Indiana lawmakers delay special session work by nearly three weeks

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Anticipating several weeks of committee hearings and public testimony on the issue of abortion rights, Indiana lawmakers, in coordination with Gov. Eric Holcomb, have postponed the scheduled start date of their special session from July 6 to July 25.

Holcomb announced June 22 that he was calling lawmakers back to the Indiana Statehouse on July 6 to consider his plan to send $1 billion in refunds to Hoosier taxpayers in response to rising consumer prices.

In light of the Supreme Court’s decision to overturn Roe v. Wade, lawmakers are now expecting “a multi-week special session” to discuss abortion legislation, House Speaker Todd Huston and Senate President Pro Temp Rodric Bray announced in a news release Wednesday.

The special session will still officially start on July 6, but lawmakers won’t start the legislative process until July 25. According to state law, legislators have up to 40 calendar days to complete their work once the session begins. Further details about the special session and potential legislation are expected to be announced in the coming days.

Only the governor can call the Legislature into special session—something the Indiana Supreme Court affirmed earlier this year. But once lawmakers are at the Statehouse, their work is not limited by time or scope.

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22 thoughts on “Indiana lawmakers delay special session work by nearly three weeks

    1. They are cowards who don’t want to face Hoosiers expressing their 1A rights.

  1. I do hope that Eric Holcomb understands that he is not king, just governor. He is supposed to represent the citizens of Indiana. He has already stated he is pro-life, but that is not how 2/3 of the people poled feel.

    1. Holcomb can’t even veto something if it is passed. He can guide and suggest, but he has almost no control over what lawmakers can do. Your anger should be aimed at you State Representative or Senator.

    2. Or he can veto it, it can just be voted on by the same people that approved it the first time and it becomes law.

    3. 2/3 of WHAT people, Barbara? Secular-Humanists? Planned Parenthood operatives? Democrats?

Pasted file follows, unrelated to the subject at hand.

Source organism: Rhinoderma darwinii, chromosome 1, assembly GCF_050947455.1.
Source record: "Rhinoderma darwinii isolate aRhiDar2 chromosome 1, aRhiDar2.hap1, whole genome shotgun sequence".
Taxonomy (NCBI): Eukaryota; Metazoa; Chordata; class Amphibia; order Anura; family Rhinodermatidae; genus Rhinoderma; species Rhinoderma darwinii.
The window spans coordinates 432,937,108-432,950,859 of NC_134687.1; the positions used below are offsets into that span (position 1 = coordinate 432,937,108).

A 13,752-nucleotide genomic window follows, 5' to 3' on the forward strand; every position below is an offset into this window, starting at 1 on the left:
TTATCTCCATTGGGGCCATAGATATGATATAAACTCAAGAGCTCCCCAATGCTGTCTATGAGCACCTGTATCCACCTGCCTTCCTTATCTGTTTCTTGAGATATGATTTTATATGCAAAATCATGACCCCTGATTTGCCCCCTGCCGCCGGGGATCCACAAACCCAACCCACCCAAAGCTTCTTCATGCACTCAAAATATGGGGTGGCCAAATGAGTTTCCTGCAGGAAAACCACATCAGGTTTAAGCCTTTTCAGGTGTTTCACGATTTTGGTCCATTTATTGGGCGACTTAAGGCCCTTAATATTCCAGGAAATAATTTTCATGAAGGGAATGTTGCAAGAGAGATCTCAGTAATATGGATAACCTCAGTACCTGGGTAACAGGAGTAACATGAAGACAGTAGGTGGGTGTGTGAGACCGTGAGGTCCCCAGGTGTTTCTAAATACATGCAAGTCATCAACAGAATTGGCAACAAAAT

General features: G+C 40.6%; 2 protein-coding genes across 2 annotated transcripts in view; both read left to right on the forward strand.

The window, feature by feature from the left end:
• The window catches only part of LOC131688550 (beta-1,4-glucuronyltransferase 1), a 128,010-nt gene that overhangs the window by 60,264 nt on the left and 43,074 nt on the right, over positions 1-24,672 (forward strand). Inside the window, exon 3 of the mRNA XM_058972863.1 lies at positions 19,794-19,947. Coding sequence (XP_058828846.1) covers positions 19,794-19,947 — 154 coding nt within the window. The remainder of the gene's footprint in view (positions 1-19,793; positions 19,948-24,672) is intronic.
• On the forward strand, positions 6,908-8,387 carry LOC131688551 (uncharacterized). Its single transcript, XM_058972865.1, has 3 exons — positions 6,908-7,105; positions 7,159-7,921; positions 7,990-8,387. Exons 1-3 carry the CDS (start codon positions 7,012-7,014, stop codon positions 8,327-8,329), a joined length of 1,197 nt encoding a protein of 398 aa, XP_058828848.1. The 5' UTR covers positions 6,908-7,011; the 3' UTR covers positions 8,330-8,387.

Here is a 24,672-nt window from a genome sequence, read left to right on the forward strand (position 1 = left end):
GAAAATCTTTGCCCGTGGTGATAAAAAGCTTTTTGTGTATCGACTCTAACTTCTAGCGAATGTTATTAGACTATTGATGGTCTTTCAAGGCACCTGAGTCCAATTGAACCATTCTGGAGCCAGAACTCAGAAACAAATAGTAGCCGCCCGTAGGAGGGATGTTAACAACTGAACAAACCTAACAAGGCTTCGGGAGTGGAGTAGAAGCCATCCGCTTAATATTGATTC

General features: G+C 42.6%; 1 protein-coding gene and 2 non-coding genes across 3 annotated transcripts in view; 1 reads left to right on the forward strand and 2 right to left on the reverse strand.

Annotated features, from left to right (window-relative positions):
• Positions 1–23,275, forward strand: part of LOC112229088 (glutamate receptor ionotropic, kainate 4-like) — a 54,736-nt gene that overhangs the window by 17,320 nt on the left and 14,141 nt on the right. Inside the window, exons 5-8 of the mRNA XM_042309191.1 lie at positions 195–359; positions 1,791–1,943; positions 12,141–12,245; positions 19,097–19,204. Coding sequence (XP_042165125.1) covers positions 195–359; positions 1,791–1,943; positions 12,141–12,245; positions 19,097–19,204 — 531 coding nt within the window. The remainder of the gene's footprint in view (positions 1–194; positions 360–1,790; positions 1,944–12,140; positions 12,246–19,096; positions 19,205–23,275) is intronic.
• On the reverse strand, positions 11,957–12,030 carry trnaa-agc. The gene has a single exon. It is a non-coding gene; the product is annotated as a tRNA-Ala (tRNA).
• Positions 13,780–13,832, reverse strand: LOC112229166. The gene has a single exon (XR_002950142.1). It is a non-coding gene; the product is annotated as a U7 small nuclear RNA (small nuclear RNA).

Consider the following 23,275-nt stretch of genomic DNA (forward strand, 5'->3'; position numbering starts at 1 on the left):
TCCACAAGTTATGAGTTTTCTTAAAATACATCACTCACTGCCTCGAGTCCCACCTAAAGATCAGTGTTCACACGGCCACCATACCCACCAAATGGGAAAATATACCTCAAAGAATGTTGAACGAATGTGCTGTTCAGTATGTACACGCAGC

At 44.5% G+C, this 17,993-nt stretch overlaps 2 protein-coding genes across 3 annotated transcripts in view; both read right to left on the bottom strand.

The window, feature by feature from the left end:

Dream on if you think 2/3 of Hoosiers favor butchering babies in the womb. This isn’t California or New York…but you’re free to move there if you like. Need help packing?

    4. Jolf R: If you really think 2/3 of the legitimate, registered voters in this country who did vote, did not vote for Donald Trump, you must be smoking the same thing as is Barbara. Go watch 2000 Mules and educate yourself as to how this dementia-addled old fool, a tool of George Soros and other assorted America-hating globalists, pushed Biden’s sorry posterior into office.

    5. “Hoosiers are evenly split in their opinions on this issue, with 19% of Hoosiers expressing support for legal abortion in all cases compared to 17% who thought it should be illegal in all cases. Another 29% of Hoosiers said abortion should be legal in most cases compared to 28% who said it should be illegal in most cases. “

      If legislators really cared, they’d ask us. They have no plans to do so. Nor are they going to pass a bill that makes both sides equally happy or unhappy.

    6. More data:

      “ Indiana still allows abortions through 22 weeks at seven state-approved abortion centers. State law requires two separate visits for an abortion – one for paperwork, and one for the actual procedure – and ensures nearly all abortions are carried out in the first 13 weeks.

      There were 7,756 abortions in Indiana in 2020, according to the latest Indiana Department of Health data. Of those, 7,372 were for Indiana residents.

      Nearly 68% of abortions took place in the first six to eight weeks of pregnancy. Most patients were unmarried women between the ages of 20 and 29. About 49% of abortions were for White women, and 39% were Black.”

  2. Can someone explain why decisions take so long? A “multi-week session”, “40 days” to complete work? Understandably, all facts are needed to result in a good decision for the people, but there seems to be no logic to weeks and weeks of delays for even the simplest of decisions. The law of diminishing return…adding more bureaucrats and lawmakers to the mix does not result in improved efficiency.